As far as I’m concerned, the term ‘civil union’ should be applied to the legal recognition of a couple, be they homo- or heterosexual in nature.

        ‘Marriage’ should be used as a recognition in a religious connotation for either a homo- or heterosexual couple, providing the overseeing religious institution recognizes such a ‘marriage’.

  4. drjay says:

    how are other state defined marriage issues dealt with when crossing state lines? for instance in dc you cannot marry under the age of 16, in kansas you can marry at 15. is a legally married kansans marriage recognized by the district of columbia? first cousin marriage is allowed in many, but not all states…if billy bob moves to delaware is his cousin still his wife? i would think this would have a bearing on the issue of same sex marriage…

    • Calypso says:

      Good questions.

      A totally different topic, though germane this issue of inter-state recognition of another state’s laws, is something like concealed-carry permits. Some states have reciprocity with others. Some do not. How would that fit into the concept we are discussing here?

    • smvaughn says:

      If a couple gets married in state A then moves to state B, as a general proposition state B will recognize the marriage unless the marriage violates some law or public policy of the state. So the answer in each case depends upon the laws enacted by state B. Since most states have laws stating that marriage is between 1 man and 1 woman, most states won’t recognize SSM marriages in other states.

      • Calypso says:

        But wouldn’t the age and/or familial issues drjay mentions ‘violate some law…of the [other] state.”? Why would those differences in law be overlooked and SS marriages be unrecognized? (SSM marriages, as you put is redundant. It would be SS marriages.)

        • smvaughn says:

          “Why would those differences in law be overlooked and SS marriages be unrecognized?”

          Not sure I follow you. “Those differences” are only overlooked if they don’t violate a public policy of the state B. This is true for related marriages, underage marriages, and SSM.

      • drjay says:

        right, a state like ohio does not allow first cousin marriages–of course here in ga we do. assuming that is “the law” in ohio…what happens to billy bob’s marriage to betty bob if he moves to dayton?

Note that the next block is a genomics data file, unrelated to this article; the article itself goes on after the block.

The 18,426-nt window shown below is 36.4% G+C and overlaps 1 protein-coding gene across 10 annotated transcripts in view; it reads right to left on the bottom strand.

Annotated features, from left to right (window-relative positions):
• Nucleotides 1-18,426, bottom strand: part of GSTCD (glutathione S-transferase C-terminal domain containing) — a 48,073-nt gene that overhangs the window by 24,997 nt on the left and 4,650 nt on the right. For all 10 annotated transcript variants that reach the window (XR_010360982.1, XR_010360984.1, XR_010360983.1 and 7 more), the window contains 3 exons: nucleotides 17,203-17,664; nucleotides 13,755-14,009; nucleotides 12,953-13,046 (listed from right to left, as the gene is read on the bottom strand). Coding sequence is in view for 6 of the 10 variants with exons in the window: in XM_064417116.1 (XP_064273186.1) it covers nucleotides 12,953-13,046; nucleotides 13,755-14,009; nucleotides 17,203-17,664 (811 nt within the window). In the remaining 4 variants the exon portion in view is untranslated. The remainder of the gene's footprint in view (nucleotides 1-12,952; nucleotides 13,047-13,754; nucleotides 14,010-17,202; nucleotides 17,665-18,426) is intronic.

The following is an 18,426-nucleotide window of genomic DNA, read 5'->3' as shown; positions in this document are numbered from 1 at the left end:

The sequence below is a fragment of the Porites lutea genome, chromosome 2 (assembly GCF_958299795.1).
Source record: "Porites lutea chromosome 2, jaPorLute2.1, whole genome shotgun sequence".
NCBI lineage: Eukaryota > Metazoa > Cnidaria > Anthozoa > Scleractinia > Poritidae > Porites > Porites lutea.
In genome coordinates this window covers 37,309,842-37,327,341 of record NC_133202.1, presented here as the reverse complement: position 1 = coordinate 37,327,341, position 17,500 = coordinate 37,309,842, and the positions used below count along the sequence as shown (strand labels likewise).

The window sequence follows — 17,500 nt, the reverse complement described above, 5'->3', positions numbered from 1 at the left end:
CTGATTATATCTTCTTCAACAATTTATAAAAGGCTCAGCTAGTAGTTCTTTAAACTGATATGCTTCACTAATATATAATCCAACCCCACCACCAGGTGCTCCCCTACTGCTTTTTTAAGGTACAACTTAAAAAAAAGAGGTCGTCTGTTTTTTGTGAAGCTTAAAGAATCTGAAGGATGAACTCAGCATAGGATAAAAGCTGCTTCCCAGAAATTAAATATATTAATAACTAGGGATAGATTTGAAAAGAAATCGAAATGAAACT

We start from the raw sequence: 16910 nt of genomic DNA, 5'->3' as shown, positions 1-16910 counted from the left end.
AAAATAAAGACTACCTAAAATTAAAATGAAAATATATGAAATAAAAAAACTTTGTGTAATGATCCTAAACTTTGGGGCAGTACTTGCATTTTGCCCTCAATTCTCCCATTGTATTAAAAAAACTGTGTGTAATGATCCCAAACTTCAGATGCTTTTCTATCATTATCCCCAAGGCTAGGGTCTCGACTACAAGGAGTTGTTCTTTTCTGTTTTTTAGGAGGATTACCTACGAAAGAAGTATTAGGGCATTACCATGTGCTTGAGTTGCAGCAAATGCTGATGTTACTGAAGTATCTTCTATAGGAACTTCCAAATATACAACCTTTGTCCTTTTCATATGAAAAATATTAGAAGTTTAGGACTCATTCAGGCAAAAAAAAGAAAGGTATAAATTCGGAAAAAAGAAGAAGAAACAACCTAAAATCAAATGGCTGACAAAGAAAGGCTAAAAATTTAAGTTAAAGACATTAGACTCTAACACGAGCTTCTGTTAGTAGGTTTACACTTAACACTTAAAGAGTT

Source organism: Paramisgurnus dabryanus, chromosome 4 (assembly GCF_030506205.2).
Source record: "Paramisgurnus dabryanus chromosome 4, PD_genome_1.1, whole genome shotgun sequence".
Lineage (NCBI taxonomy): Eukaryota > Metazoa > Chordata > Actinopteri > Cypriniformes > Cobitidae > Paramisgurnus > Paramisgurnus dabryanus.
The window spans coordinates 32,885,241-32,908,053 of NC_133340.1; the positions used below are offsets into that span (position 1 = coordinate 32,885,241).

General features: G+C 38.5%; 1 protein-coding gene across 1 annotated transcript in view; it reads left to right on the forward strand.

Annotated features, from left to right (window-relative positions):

• John Konop says:

          FYI

          State Laws Regarding Marriages Between First Cousins

          Twenty-five states prohibit marriages between first cousins. Six states allow first cousin marriage under certain circumstances, and North Carolina allows first cousin marriage but prohibits double-cousin marriage. States generally recognize marriages of first cousins married in a state where such marriages are legal.

          http://www.ncsl.org/issues-research/human-services/state-laws-regarding-marriages-between-first-cousi.aspx

        • smvaughn says:

          It depends on what the law of Ohio says. If it clearly says “we do not recognize marriage between first cousins, regardless of whether that marriage occurred inside or outside of Ohio,” then Ohio will probably not recognize the marriage.

          I don’t know what Ohio law says on the matter, but as the law becomes less clear then the result becomes less certain. For example, say Ohio law just says, “no marriage between first cousins shall be valid.” It’s unclear whether this language is meant to apply only to marriages that occur in Ohio, or whether it’s also meant to mean that Ohio won’t recognize marriages b/w first cousins from other states. Some courts might construe this language to mean that Ohio just won’t allow such marriages to occur within its boundaries, but that it will recognize them. Other courts might construe it conversely.

    • >>>>how are other state defined marriage issues dealt with when crossing state lines?

      The sovereign status of the individual states allows for diversity in laws and policies. This was the intent of the framers and ratifiers of the Constitution. The concept of “moving to a state that is more in line with your values” is one of the great benefits of our federal republic. The problem arises when objections are made concerning the diversity of laws between the different states and when the federal government passe laws to make us all the same.

      A question: If CA or NJ had laws friendly to gay marriage, and TN or NC didn’t, isn’t it a better option to move to CA or NJ then to have no where to go because the federal government mandated gay marriage illegal across all 50 states?